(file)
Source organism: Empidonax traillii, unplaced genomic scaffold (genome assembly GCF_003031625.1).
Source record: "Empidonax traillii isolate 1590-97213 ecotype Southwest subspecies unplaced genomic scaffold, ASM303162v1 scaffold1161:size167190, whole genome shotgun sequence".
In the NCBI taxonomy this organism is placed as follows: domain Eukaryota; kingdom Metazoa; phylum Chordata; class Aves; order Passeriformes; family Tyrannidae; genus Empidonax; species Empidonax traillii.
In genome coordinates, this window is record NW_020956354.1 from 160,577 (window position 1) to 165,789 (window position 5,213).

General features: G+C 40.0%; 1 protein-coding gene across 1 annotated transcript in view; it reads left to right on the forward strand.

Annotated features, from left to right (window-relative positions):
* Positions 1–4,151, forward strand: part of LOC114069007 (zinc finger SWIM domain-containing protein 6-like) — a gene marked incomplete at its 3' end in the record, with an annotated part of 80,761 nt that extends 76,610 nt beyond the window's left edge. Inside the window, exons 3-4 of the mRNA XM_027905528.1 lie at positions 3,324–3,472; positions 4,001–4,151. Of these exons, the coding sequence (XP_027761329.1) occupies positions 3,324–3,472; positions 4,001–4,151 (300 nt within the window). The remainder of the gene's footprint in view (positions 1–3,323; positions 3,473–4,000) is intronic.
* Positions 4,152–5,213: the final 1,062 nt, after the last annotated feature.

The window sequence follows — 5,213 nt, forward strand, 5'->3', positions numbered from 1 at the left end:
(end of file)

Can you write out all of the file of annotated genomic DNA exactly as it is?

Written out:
Source organism: Empidonax traillii, unplaced genomic scaffold (genome assembly GCF_003031625.1).
Source record: "Empidonax traillii isolate 1590-97213 ecotype Southwest subspecies unplaced genomic scaffold, ASM303162v1 scaffold1161:size167190, whole genome shotgun sequence".
In the NCBI taxonomy this organism is placed as follows: domain Eukaryota; kingdom Metazoa; phylum Chordata; class Aves; order Passeriformes; family Tyrannidae; genus Empidonax; species Empidonax traillii.
In genome coordinates, this window is record NW_020956354.1 from 160,577 (window position 1) to 165,789 (window position 5,213).

General features: G+C 40.0%; 1 protein-coding gene across 1 annotated transcript in view; it reads left to right on the forward strand.

Annotated features, from left to right (window-relative positions):
* Positions 1–4,151, forward strand: part of LOC114069007 (zinc finger SWIM domain-containing protein 6-like) — a gene marked incomplete at its 3' end in the record, with an annotated part of 80,761 nt that extends 76,610 nt beyond the window's left edge. Inside the window, exons 3-4 of the mRNA XM_027905528.1 lie at positions 3,324–3,472; positions 4,001–4,151. Of these exons, the coding sequence (XP_027761329.1) occupies positions 3,324–3,472; positions 4,001–4,151 (300 nt within the window). The remainder of the gene's footprint in view (positions 1–3,323; positions 3,473–4,000) is intronic.
* Positions 4,152–5,213: the final 1,062 nt, after the last annotated feature.

The window sequence follows — 5,213 nt, forward strand, 5'->3', positions numbered from 1 at the left end: